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Grateful people tend to have more optimism in general, which has been proven in many studies to boost the immune system and improve outcomes for people with compromised health.

Use a journal or portable notepad to write your appreciation on paper. Stick to a regular routine — morning, bedtime, or dinnertime with family or friends — that works for you.

Take Action

To cultivate optimism, joy, and serenity, try practicing the art of grateful living with these ideas.

    1. Focus on your blessings. Close your eyes and call to mind something to be grateful for, paying particular attention to your feelings, suggests Charles Shelton, associate professor of psychology at Regis University in Denver, in his book Achieving Moral Health: An Exercise Plan for Your Conscience. After a minute, open your eyes and ask yourself what you are feeling.
    2. Keep a written record. Psychologists Robert Emmons, PhD, and Michael McCullough, PhD, found that people who write about the things they’re grateful for feel healthier and more optimistic. Writer and teacher Diana Rico suggests writing a daily list of 10 things you are grateful for. Begin each sentence with the words “I am grateful for….” You’ll notice how uplifted you feel and how positive your outlook can become. Discover simple tips for keeping a gratitude journal here.
    3. Write a gratitude letter. “Select one important person from your past who has made a major positive difference in your life and to whom you have never fully expressed your thanks,” suggests Martin Seligman, PhD, in Authentic Happiness. Take your time — a few days or even a few weeks — to write a one-page testimonial about why this person is so important to you. Then get together with the person you appreciate and read the testimonial out loud.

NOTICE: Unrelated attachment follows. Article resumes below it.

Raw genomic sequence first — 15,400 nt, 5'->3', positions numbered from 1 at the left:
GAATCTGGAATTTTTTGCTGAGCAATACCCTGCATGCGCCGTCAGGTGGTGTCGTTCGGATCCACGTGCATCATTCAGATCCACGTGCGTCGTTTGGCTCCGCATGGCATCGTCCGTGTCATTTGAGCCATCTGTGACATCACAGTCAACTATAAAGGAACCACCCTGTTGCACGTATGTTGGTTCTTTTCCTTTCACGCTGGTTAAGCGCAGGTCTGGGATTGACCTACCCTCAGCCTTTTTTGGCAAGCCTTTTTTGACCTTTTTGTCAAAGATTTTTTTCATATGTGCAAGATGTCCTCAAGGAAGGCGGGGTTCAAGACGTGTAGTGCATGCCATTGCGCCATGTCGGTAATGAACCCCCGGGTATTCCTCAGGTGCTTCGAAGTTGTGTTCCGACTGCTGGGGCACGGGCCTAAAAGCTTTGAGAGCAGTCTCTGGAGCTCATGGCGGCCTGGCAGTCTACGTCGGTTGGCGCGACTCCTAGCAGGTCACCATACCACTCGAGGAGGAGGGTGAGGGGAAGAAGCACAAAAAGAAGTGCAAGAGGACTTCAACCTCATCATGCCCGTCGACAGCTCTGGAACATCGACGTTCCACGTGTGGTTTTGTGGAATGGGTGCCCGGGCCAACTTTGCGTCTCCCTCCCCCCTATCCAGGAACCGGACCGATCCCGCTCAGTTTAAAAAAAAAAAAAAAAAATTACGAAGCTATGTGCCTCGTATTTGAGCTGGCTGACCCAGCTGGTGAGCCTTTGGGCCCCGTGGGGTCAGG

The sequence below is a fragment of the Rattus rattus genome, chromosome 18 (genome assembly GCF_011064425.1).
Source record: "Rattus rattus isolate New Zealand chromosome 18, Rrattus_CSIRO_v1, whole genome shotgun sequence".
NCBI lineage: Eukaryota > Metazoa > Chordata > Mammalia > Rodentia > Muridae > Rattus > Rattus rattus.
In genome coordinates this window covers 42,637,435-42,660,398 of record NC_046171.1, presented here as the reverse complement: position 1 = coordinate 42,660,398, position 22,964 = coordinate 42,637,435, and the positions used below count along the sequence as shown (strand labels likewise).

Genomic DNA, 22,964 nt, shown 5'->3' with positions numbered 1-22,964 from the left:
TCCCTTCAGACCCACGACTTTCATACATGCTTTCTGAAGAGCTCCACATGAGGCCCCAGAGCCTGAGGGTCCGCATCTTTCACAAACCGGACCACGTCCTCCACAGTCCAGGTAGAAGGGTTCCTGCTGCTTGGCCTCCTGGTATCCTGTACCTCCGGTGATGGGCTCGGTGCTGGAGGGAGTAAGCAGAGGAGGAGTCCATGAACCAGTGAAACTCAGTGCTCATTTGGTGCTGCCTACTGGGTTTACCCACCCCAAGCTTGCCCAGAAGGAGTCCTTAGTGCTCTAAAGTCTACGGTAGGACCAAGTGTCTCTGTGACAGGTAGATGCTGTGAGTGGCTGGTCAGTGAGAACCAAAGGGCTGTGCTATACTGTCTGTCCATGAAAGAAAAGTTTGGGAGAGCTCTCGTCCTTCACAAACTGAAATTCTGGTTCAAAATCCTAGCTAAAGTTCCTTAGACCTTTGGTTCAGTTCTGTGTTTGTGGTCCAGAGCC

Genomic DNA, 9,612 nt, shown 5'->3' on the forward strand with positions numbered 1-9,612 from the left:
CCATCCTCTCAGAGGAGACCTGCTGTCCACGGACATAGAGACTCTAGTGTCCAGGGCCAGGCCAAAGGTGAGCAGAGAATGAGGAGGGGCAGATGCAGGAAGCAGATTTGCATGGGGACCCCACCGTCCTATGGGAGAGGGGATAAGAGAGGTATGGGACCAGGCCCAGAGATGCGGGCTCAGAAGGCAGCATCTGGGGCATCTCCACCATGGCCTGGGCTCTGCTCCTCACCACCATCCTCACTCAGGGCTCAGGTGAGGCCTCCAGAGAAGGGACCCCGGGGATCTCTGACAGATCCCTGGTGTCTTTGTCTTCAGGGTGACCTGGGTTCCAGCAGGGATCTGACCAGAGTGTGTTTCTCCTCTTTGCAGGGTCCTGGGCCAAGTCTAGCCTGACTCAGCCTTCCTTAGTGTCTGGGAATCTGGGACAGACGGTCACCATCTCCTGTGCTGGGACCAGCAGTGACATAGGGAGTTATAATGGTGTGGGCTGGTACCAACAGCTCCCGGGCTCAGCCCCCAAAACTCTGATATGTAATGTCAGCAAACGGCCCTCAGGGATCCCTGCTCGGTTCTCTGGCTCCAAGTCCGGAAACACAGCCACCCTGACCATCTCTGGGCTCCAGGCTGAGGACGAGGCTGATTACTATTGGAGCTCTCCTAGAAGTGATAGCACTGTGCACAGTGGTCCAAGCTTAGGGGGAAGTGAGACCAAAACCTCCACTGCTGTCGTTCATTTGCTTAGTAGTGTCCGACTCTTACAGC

4. Designate a daily cue. Pick a daily activity — maybe picking up a fork to eat a meal or walking in the door of your home — that you can use as a cue to count your blessings, suggest Frederic and Mary Ann Brussat in Spirituality Rx. With practice, you will eventually experience an automatic flood of gratitude every time you engage in that activity.
    5. Express your appreciation. “To learn the grammar of gratitude,” write the Brussats, “practice saying ‘thank you’ for happy and challenging experiences, for people, animals, things, art, memories, dreams…. Utter blessings and express your appreciation to everything and everyone you encounter.”

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One Healthy Habit

For more inspiration and other challenges, please visit One Healthy Habit.

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